Standard & Poor’s downgrade of U.S. government debt to AA+ from AAA is a wake-up call to a public weaned on credit - both governmental and personal credit. It is time to kick the “buy today, pay tomorrow” habit and look at policy options that, no matter how painful they appear today, are far less excruciating than the consequences of not taking action. In this special note, we take a close look at government finances and entitlement programs, and what can be done now to avert a true disaster in the future.
Standard & Poor’s has downgraded the United States following the recent debt ceiling “debate.” The other credit agencies did not. Was Standard & Poor’s out of line? We think not. Consider, for example, how the United States would stack up relative to a corporation. In “corporate” terms, the United States
- Delivers $1.4 trillion of operating losses on $2.2 trillion of revenues.
- Recently altered its long-term strategic plan, trimming 5% of its current spending plans over the coming 10 years - mostly in the out years.
- Carries a debt burden of $15 trillion, amounting to more than six years of annual gross revenues. Fortunately, its lenders do not currently charge much
interest on these loans.
- Has been generous in promising unfunded pension and post-retirement medical care to its constituents, amounting to more than 20 years of annual revenues.
- Assumes a 3% real discount rate on the unfunded obligations, when long TIPS yields - as a truer discount actor - are not even half that. If we use the TIPS yields, these unfunded obligations consume well over 30 years of “company revenues.”
A company with these characteristics, not yet in default, would be in the lowest non-default rating category available - the junkiest of the junk bonds - a C. So, why all the fuss about a downgrade to AA+? It was inevitable.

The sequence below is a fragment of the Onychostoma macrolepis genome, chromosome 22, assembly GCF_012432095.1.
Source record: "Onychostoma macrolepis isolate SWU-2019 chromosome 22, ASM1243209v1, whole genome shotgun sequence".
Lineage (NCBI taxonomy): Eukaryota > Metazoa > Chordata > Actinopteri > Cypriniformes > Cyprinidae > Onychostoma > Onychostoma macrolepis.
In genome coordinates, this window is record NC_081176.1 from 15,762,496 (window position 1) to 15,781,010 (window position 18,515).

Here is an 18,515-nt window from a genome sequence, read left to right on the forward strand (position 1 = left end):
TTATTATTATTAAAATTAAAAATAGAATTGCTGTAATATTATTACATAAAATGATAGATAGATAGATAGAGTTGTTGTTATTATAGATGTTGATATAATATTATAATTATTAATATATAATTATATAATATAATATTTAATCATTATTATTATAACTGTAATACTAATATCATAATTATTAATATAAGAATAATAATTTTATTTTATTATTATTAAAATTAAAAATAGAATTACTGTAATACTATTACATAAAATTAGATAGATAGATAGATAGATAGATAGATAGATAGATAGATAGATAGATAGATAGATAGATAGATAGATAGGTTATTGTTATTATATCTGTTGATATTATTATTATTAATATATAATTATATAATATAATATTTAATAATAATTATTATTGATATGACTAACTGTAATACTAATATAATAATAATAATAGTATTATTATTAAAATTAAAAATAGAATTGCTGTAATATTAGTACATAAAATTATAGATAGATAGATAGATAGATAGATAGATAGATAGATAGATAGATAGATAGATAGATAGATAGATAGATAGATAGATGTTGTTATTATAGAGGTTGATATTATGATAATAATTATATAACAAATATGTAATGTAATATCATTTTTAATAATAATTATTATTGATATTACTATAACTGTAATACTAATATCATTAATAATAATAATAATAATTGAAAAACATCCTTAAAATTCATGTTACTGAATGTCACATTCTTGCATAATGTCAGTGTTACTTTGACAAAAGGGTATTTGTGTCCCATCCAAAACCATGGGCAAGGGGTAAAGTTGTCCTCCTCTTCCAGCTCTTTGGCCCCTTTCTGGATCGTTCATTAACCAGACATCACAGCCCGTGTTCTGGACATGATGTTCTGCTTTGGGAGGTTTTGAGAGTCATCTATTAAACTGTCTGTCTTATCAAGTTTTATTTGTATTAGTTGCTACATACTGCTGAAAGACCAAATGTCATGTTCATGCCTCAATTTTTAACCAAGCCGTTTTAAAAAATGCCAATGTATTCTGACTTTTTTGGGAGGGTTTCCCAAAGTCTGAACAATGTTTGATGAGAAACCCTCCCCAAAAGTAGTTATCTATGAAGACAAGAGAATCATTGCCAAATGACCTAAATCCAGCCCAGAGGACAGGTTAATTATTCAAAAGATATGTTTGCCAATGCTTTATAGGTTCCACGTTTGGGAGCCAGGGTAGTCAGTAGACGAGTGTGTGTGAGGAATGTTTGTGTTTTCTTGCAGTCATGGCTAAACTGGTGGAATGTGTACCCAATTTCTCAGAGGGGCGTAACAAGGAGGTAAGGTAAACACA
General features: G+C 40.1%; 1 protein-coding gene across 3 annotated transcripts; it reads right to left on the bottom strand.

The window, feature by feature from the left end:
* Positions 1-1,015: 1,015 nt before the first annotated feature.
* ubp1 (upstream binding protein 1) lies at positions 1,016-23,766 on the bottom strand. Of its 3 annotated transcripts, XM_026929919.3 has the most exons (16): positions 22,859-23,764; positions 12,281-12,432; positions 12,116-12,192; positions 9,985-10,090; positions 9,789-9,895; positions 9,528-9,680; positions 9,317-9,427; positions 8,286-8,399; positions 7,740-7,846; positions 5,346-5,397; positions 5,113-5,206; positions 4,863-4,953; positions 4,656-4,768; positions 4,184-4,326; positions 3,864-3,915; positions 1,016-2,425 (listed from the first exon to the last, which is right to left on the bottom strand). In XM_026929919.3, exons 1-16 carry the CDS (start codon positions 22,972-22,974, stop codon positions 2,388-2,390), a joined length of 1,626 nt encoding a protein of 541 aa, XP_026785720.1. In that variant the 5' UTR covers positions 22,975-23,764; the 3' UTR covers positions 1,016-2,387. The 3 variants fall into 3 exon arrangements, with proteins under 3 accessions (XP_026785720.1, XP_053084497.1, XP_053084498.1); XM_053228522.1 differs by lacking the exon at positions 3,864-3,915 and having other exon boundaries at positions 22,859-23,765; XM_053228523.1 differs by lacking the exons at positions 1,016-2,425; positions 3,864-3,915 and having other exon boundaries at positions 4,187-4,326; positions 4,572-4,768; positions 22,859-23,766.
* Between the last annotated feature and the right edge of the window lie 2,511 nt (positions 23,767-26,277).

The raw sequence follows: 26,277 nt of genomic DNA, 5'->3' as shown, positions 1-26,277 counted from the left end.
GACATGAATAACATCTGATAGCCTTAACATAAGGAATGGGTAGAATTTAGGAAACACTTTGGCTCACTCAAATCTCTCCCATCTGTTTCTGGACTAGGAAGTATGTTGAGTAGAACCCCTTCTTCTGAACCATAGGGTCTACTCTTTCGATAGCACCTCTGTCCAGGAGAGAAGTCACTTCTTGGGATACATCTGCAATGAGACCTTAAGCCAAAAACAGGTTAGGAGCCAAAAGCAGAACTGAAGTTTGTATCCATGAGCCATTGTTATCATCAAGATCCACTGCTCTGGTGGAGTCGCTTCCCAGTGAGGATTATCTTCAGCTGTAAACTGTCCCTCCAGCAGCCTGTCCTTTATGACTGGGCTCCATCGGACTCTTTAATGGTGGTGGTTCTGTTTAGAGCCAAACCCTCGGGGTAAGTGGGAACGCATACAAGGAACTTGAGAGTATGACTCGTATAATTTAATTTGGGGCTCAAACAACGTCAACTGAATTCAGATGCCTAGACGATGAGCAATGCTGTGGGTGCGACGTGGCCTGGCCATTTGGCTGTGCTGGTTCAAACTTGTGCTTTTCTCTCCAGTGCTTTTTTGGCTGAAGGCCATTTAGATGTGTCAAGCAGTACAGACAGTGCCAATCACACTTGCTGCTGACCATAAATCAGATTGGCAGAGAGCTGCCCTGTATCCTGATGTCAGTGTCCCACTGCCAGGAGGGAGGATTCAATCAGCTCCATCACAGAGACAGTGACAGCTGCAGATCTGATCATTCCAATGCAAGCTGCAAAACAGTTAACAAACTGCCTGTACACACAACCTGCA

This relatively small inevitability will be followed by other, substantially more significant, inevitabilities if we don’t tackle the tough issues now.1 Any high-yield manager will tell you C-rated companies do not stay C for long. The company either gets its act together pronto or goes into default.
Deficit Reduction: Inevitable
The deficit must be reduced. It’s inevitable, as status quo is unsustainable. We must, and therefore we will, have a balanced budget in 10 years. We have no choice. We do, at least for now, have choices in how to tackle the deficit. Do we reduce the deficit deliberately, or do we wait until the lenders say “no mas,” cutting up our credit cards?2 Consider four alternate paths:
- Eliminate the deficit immediately by cutting 40% of all government spending, eviscerating all spending programs including entitlements, and watch 11% of our GDP evaporate instantly. We know that the private sector eventually steps in, so subsequent GDP growth can be quite splendid (see our Fundamentals from April 2011).3 But, first, we take the 11% hit. Of course, this 11% of GDP is phony GDP: it is pure debt-financed consumption. Still, neither party wants to be blamed for an abrupt 11% drop in GDP, no matter how impressive the subsequent recovery.
- Eliminate the deficit immediately by boosting all tax rates by about two-thirds, and hope that the economy doesn’t collapse as a result. This option doesn’t permit the private sector to resume its role as the primary growth engine for the economy. So any GDP hit is probably both real and lasting.4
- Trim the deficit from the 4% average since our last surplus in 2001 to 1% per year for 10 years.5 Of course, a smaller government might free the private sector to pick up the slack, so GDP growth might well be unaffected. But, under the static accounting of the Congressional Budget Office, this approach reduces future GDP growth by 1% to 2% per year until our budget is balanced. As a result, our debt soars to about 150% of GDP.
- Continue the game of kick the can until no lender wants to buy our debt because they know our bonds are “certificates of confiscation.”6 We know the consequences, from countless examples drawn from history, not to mention current examples in Zimbabwe, Greece, Ireland, Spain, and Portugal. The depression is deep and the geopolitical consequences are dangerous.